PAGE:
But here's the catch. How do we guarantee that our teen has the opportunity to take advantage of these gifts? That he doesn't sleep away all his discretionary time?
Easy. Give your teen the most important gift of all: the Flying Alarm Clock ($24.99). It not only wakes him up with a loud, annoying shriek, but it also sends the propeller top flying across the room. And the alarm doesn't stop screaming until your teen retrieves the top and replaces it. By then, he is wide awake (though not necessarily cheerful), as this informative video demonstrates.
And if those ideas won't kindle your entitled teenager's Chanukah candelabrum, there are always the gifts that were good enough for us -- pajamas, socks and furry slippers.
Very Religious Relative
They eschew materialism, they shun commercialism, they have no clue about pop culture and they'd like to be spending most of their time learning Torah. Yes, it's the very religious relative (you know who I'm talking about). Great peeps, good values -- hard to buy gifts for. You can always go for Judaica, like Marilyn Davidson's Dreidl With Wood Stand ($65, Nambe), with a decorative saucer-shaped silver top (which is probably not for playing, since it's hard to see which letter falls where!). Or a silver-plated lamp menorah ($30), but chances are your religious relatives may have all the Judaica they need.
That's where technology comes in. How about a Shaspod?
Yup, an iPod loaded with the entire daf yomi -- daily teachings of the Talmud -- running for seven years. It's $399 for a 20-gigabyte iPod (preloaded with the daf yomi shiurim from Rabbi Dovid Grossman). Although it sounds expensive, the company likes to point out that compared to a full set of Artscroll Talmuds, which cost about $2,000, it's a steal. (Not literally. No one is stealing it. Don't worry.)
Of course, if daf yomi is too much of a commitment or Talmud's not your relative's thing, there's always a gift subscription to religious podcasts, like at Aish, where for $10 a month for 10 classes from 1,500 lectures to choose from, including from luminaries such as Rabbi Zelig Pliskin ("Gateway to Happiness.")
Of course, your best bet for a religious relative is -- what else? -- a book. The People of the Book love to read, and unlike technological gadgets, they can be used on Shabbat and holidays. Now the trick is what book to get....
If you have loved ones who have recently entered "the real world," its time to get them some "real" gifts -- something to help them survive in the jungle we call life. Pajamas and electronics, although thoughtful and entertaining, probably won't cut it. You need to get them gifts that will make their lives just a tad easier, gifts they actually need. As someone who fits that bill, let me go down the list of some things that could make my holiday experience a little more real.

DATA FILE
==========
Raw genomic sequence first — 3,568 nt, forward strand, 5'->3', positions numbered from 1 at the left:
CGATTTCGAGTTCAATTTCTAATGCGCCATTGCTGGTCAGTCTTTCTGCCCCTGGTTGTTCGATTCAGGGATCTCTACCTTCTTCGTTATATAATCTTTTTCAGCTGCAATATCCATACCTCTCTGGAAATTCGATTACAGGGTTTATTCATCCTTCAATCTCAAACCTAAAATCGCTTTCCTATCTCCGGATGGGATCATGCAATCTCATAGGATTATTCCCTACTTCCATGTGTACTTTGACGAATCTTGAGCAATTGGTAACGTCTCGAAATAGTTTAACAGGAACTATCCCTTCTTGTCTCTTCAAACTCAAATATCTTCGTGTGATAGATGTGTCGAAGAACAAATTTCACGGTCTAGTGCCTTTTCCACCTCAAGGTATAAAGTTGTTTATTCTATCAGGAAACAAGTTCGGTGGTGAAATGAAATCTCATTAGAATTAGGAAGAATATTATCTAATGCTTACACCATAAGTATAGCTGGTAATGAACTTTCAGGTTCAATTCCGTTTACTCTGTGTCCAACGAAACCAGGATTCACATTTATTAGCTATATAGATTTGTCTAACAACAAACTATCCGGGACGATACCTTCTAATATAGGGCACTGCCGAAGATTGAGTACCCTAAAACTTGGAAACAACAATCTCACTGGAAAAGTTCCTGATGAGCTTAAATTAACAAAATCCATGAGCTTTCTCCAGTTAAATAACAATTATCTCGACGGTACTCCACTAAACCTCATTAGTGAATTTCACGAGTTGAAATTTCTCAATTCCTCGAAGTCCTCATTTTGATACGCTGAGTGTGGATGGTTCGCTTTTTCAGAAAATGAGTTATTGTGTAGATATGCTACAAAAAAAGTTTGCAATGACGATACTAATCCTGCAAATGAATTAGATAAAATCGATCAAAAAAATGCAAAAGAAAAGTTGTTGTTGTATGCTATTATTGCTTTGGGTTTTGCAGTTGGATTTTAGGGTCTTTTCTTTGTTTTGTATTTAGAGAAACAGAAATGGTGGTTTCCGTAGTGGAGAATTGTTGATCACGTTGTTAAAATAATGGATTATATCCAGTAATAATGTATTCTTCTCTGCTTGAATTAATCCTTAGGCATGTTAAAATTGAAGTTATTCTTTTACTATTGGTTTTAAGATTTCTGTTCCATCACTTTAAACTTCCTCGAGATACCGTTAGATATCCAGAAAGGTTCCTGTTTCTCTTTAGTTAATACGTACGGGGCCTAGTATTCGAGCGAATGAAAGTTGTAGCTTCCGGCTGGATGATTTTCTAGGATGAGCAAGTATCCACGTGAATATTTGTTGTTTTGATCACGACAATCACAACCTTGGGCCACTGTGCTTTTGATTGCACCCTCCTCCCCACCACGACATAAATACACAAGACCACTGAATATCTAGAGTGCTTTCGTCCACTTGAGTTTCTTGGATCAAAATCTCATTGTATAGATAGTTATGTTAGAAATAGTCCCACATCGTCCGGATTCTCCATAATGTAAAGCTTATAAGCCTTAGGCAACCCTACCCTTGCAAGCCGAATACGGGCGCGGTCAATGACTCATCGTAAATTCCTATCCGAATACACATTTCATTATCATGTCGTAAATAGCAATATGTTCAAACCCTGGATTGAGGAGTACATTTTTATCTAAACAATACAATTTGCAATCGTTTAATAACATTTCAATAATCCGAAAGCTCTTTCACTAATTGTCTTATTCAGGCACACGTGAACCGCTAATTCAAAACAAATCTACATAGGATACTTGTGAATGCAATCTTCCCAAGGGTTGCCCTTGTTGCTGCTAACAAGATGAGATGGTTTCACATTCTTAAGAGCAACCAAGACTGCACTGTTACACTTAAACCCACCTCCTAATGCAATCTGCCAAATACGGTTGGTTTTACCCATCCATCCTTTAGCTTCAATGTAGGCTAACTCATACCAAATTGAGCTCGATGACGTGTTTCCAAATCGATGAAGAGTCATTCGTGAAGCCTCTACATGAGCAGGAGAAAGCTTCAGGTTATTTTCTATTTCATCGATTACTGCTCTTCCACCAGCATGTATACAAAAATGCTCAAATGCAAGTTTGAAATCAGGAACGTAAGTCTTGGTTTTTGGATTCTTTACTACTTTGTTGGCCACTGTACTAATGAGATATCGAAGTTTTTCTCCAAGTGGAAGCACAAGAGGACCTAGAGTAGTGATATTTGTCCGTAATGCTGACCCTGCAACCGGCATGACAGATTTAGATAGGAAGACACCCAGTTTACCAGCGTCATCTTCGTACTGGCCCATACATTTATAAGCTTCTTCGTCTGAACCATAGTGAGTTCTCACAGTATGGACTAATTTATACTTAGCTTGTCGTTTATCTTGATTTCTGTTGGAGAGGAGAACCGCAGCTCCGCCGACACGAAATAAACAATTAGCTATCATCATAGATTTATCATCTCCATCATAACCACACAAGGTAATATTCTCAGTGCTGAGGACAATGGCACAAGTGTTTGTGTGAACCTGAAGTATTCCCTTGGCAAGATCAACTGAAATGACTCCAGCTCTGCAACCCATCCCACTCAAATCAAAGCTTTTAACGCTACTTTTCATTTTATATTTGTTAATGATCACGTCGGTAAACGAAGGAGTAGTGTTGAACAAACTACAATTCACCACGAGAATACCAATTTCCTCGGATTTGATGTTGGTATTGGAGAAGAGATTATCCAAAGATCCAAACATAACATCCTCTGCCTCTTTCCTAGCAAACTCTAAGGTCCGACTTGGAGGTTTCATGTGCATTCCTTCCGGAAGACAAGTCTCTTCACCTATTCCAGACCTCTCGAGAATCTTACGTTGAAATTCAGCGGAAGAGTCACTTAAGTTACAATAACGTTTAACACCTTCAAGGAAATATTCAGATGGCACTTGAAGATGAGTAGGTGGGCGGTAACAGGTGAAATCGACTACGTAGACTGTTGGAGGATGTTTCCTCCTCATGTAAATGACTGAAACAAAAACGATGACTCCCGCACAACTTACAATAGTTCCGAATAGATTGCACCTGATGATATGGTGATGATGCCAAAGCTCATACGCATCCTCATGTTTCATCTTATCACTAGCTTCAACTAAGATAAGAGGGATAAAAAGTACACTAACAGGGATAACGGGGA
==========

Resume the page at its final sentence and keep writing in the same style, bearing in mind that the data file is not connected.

A new toothbrush, a tank of gas, about 100 more square inches of living space, clean linens, any kind of food that isn't tuna or Kraft Easy Mac, holeless socks, holeless shoes, holeless boxers, holeless undershirts, holeless sweaters, holeless jeans and, I guess, maybe a sewing kit.
However, while all these things have the potential to lighten up my holiday, they're all only temporary fixes. If you want to make a "real" impact, there's nothing more "real" than cash.
So, Mom, Dad or any other family or friends who may be sending me gifts this Chanukah, please find it in your hearts to pool all your love and support together and send me a check (money order, preferably) for about $13,000.
I know that giving money doesn't seem like the most thoughtful or loving gift. But don't worry, the first gift is always the biggest -- you have seven more nights to make it up to me.
Instead of buying yet another outfit to dress your dog up (admit it, you know she hates that), consider spoiling her instead with Three Dog Bakery's Good Golly Gracie Sampler ($16.95), a selection of indulgent treats, or enroll her in the Bone of the Month Club ($16.95).
The fur will fly when you open the Art-Casso Paint Kit for Cats ($24.99). This art project for cats features nontoxic acrylic paint, art paper, paw protectors and a picture frame to display your little Picasso's work for all time. And if teasing your cat with the laser pointer leaves you with a case of carpal tunnel syndrome moments later, the Bada Beam ($18.99) will do the work for you. Put the cone-shaped cat toy on the floor, open the lid and the laser moves and stops automatically, tapping your cat's hunter instincts for 15 minutes at a time.
If you believe in magnetism as a therapeutic treatment, Energetix features a line of magnetic jewelry ($37.50-$45) that you can add to your collars. The company also features a water magnet ($50.50) that can be added to your pet's water dish.
Woman in Your Life (A Guide for Bewildered Men)